If you are an expert inside an organization or a consultant / supplier of knowledge services, you probably find it hard to resist offering opinions informed by your skills or process.
All the more so when you are among your fellow experts. If you are preparing for a meeting, or debriefing at the end of a meeting, you are likely talking about the issue largely in the context of your skill/ knowledge. After all, that’s why they pay you!!
How do we purposefully think beyond our perception of value – what we do – and think of the value for the user of our services?
A value proposition is the marriage of our skills (the product or service features we produce) and the needs and perceptions of the user/client. It’s about the benefits they acquire, not just the process in which both sides engage. At its best, it is a collaboration that results in good outcomes for the buyer (who are equally a colleague or a boss).
‘Between stimulus and response, there is a space. In that space lies our freedom and power to choose our response. In our response lies our growth and freedom.’ – Viktor Frankl
What if every outcome is determined by the client and/or is different every time? Sure, we are not producing a widget, but an infinitely variable set of possibilities. Every interaction is a prototype.
‘A powerful question alters all thinking and behaving that occurs afterwards.’ – Marilee Goldberg
Here’s some solution focused approaches to make sure the client is getting value – all the time.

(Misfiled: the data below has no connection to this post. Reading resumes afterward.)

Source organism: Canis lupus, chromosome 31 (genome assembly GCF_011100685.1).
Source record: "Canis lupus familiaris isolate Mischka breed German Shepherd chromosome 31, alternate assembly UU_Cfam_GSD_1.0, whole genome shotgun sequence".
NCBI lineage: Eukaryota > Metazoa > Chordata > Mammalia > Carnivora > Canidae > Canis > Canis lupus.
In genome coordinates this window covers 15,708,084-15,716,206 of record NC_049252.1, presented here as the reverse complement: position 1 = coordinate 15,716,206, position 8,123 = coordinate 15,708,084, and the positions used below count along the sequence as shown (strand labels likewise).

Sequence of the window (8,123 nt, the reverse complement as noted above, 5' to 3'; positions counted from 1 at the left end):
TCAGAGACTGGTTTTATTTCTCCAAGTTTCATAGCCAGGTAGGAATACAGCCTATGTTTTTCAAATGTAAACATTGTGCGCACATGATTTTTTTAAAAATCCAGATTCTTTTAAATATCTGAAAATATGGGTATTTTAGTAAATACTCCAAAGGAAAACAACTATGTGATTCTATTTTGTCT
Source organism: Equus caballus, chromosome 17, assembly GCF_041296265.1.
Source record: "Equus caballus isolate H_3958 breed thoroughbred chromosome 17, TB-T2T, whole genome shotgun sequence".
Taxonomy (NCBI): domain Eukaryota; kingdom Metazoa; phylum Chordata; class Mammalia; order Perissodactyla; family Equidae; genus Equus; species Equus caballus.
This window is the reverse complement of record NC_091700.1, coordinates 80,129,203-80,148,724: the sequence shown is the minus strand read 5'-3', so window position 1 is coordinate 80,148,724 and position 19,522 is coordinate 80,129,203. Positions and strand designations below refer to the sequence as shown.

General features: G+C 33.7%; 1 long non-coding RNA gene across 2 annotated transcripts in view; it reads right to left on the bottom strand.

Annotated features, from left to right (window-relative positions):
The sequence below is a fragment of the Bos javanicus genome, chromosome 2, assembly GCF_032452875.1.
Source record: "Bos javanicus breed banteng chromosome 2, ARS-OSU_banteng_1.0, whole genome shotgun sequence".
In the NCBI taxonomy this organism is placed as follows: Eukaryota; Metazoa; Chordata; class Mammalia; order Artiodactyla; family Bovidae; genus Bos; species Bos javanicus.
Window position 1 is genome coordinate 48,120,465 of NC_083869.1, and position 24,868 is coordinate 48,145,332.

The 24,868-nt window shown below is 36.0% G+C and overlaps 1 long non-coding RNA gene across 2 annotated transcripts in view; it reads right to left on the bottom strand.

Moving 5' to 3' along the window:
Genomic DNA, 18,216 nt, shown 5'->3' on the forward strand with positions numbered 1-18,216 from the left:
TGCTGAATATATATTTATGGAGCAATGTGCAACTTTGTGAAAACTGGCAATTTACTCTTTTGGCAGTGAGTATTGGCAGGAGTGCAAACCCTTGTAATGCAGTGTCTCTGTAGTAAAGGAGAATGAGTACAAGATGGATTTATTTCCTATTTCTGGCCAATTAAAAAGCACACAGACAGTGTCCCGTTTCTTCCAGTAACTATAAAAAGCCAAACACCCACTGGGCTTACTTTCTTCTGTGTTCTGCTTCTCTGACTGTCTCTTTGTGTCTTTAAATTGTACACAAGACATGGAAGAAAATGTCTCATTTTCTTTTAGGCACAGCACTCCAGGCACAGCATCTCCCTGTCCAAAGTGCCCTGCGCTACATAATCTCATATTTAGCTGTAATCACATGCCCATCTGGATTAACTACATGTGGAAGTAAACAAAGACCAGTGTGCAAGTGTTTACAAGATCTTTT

Is it possible for the client to know exactly what they want? Rarely.
Ask: Suppose the problem/issue goes away, how do you see us (the supplier) being valuable / useful to you? What else?
Should the expert surrender their skills simply to please the customer? Probably not. So, start with the desired outcomes.
Ask: Suppose the project is a success, what will you see yourselves doing (better, differently, more of)? What else?
Should the expert be thinking beyond the immediate pressures of the process? For sure.
Ask: When you have worked on this sort of project in the past, what worked? What else was of value?
Is it the role of the expert to help the client to constantly clarify their goals as the work unfolds? For sure.
Ask: Now that we’ve achieved X, how do you see that helping with the project goals? What else? What needs to be better / different? What one or two barriers to success remain and what would you see us doing differently to continue making progress and creating value? What else?
Is it the role of the expert to constantly listen to the client and show they are listening? Absolutely.
Ask: You asked us to do X, Y and Z. I’ve noticed that you stated you are making progress. How do you see that being of value to you so far? What else?
How do you define value for your client / boss while practicing your expertise?
First published on: FryTheMonkeys